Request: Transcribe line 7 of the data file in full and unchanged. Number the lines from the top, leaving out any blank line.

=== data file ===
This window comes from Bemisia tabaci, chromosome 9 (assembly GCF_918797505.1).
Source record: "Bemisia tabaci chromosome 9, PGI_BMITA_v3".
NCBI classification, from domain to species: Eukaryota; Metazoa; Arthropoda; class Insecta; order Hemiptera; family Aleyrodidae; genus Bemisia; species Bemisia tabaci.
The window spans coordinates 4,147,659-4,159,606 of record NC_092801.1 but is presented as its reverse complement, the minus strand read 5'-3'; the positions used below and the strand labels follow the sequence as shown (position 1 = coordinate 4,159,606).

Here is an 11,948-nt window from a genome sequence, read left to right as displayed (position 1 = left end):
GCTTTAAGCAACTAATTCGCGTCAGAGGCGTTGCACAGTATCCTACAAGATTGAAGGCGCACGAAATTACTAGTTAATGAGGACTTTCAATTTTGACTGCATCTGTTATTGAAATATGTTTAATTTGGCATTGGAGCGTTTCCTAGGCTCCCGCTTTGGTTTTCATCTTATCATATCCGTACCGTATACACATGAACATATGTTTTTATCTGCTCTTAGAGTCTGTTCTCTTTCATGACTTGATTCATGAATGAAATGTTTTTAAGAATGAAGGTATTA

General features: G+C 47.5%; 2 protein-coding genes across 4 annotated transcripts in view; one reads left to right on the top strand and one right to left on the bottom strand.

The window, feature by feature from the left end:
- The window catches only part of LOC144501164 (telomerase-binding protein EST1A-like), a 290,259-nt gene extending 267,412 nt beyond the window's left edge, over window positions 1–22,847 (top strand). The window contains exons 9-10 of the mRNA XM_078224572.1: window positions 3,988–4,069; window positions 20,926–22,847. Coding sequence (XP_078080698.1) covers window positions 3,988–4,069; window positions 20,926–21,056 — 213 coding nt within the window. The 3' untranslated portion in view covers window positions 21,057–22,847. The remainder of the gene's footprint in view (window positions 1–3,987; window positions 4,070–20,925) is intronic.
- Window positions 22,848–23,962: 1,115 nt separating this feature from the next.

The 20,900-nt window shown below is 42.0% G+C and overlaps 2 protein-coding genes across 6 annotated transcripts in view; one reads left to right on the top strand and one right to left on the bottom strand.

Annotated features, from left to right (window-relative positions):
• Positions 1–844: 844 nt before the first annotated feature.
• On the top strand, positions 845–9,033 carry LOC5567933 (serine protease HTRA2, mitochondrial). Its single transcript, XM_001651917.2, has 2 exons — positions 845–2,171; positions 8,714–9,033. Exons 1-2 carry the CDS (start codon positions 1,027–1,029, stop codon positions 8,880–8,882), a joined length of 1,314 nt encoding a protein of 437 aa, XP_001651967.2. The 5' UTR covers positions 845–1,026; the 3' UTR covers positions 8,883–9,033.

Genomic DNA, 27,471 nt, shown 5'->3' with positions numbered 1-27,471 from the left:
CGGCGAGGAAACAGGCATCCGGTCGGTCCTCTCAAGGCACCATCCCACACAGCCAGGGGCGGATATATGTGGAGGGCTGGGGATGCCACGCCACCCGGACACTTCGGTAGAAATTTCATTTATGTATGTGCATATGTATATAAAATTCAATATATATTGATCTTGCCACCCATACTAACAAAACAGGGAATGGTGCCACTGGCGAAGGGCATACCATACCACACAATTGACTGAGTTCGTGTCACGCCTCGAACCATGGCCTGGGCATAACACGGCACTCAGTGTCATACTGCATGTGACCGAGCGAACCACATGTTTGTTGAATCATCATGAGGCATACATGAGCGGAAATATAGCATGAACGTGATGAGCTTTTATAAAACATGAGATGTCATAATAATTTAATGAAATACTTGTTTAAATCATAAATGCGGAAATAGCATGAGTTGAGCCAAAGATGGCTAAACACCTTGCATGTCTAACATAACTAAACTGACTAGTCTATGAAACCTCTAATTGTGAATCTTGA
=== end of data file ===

General features: G+C 47.5%; 2 protein-coding genes across 4 annotated transcripts in view; one reads left to right on the top strand and one right to left on the bottom strand.